Uber Hack 57 Million Users: Were You Impacted, What To Do?
Hackers of Uber worked their way into the rider service database and heisted the personal information of 57 million customers and drivers. To make matters worse, Uber kept the breach concealed from the public for over a year.
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This week, the ride-carrying firm let the cat out of the bag about the company’s chief security officer and one of the deputies for their part in keeping the massive hack under the radar, which included a whopping $100,000 hush-money payment to the attackers.
Compromised information from the attack in October 2016 involved names, email addresses and phone numbers of over 49 million riders around the world. Information on some seven million drivers was hacked as well, including over 600,000 drivers license numbers belonging to drivers in the U.S.
Was your information compromised in the Uber breach?
The company claims no credit card information, Social Security numbers or details of any trip location were compromised. Although, this information has not been verified.
What Should You Do?
- Keep an eye on credit card the or paypal accounts linked to UBER for unusual activity
- Consider a freeze on your credit report until more information becomes available
When the incident is alleged to have happened, Uber was in heavy negotiation with the U.S. regulators as they were investigating separate violations of privacy.
Uber now claims it has legal obligations to report the massive hack to the drivers whose license were stolen as well to regulators. Other than doing so, Uber paid the hackers $100,000.00 hush-money to keep the breach quiet and delete the data. Uber said it has confidence in the information never was used but refused to reveal the identities of the hackers.
After today’s disclosure, Eric Schneiderman, the attorney for Uber launched an investigation into the breach. The company has also been sued over the violation for negligence by one customer seeking class-action status.
It is no secret that hackers have penetrated numerous businesses in recent years. The Uber security breach, while significant, is dwarfed by those at Anthem, Target, MySpace, and Yahoo. The more alarming part of this is the length that Uber went to hide the attack from the pubic.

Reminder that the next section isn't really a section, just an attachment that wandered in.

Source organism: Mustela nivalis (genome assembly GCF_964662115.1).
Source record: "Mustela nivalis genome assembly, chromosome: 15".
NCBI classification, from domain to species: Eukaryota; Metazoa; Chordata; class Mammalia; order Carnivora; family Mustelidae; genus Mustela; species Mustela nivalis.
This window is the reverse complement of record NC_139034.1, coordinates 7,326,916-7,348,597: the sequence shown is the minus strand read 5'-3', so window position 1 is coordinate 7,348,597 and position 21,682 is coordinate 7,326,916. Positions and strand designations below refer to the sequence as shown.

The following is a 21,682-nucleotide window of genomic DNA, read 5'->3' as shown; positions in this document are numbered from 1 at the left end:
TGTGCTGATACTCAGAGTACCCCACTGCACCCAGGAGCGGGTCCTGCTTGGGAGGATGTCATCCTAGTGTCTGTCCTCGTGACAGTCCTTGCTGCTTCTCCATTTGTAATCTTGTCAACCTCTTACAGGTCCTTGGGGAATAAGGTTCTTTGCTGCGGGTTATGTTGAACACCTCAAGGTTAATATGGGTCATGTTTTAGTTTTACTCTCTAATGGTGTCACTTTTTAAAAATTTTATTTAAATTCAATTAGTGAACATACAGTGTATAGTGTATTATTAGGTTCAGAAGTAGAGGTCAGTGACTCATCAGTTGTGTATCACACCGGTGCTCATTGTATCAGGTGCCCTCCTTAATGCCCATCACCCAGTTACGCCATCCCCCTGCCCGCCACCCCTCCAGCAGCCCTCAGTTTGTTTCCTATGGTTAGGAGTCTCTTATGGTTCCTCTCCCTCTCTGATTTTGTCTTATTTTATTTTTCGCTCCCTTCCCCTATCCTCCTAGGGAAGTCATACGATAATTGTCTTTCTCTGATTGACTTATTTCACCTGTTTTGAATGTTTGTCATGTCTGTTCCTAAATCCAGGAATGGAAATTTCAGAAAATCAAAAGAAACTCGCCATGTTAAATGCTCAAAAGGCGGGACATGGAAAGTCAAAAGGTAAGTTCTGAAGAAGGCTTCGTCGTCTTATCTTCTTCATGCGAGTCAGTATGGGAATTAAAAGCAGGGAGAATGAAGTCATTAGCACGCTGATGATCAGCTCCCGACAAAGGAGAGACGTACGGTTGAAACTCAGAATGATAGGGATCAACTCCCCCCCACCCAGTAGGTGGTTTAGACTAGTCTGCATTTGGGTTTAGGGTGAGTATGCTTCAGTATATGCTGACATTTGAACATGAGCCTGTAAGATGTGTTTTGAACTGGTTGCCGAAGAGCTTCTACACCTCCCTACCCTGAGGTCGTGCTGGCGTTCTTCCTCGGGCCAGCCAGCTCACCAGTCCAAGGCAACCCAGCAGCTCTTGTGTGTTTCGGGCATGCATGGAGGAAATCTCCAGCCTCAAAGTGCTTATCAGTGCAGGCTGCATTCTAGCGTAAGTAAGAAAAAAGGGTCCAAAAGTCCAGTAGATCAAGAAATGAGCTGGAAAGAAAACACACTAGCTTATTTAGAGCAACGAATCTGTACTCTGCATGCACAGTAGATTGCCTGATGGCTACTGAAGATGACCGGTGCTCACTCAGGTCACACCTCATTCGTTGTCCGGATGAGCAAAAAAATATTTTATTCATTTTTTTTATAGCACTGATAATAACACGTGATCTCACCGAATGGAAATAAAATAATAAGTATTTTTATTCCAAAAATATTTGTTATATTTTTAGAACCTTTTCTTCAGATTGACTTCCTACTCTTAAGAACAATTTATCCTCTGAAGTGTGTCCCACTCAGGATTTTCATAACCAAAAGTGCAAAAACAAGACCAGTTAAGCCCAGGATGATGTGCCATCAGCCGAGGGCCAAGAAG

Travis Kalanick, former CEO was told of the breach in November 2016, one month after it happened, the company said. Uber had just resolved a lawsuit with the New York attorney general for data security leaks and was processing negotiations with the Federal Trade Commission. The suit was due to the mishandling of customer data.
How did this UBER hack happen?
Here’s how the hack took place: Two hackers gained access to a private GitHub coding website utilized by Ubers engineers and used login credentials they had somehow obtained to gain access. It was through this access to data stored on an Amazon Website Service that performed computer task for the company. Next, the hackers discovered a library of driver and rider data.
At this point, they contacted executives asking for a payout.
A patchwork of federal and state laws require corporations to alert government agencies and the people when there is a data breach. Uber revealed they are also supposed to report the violation of drivers license. However, they failed to do so.
“When the incident happened, we took necessary immediate actions to secure the data and shut down additional illegal access by these individuals,” Khosrowshahi said. “We have employed security actions to confine access to data as we strengthen the control on Ubers cloud-based storage accounts.”
So What Now For Uber After this Massive Hacking?
Uber has garnished a tainted reputation for violation of regulations in places where it has operated in business since 2009. The U.S. alone has at least five open criminal investigations for alleged illicit bribes and theft of IT property. Those familiar with the issues claim, the San Francisco-based business also faces several civil suits.
The U.K.National Crime Agency is also investigating the severity of the breach. Other government agencies, including London, previously have taken the necessary steps to ban the service, due to what they feel is careless behavior by Uber.
Read the official Uber statement here: https://www.uber.com/newsroom/2016-data-incident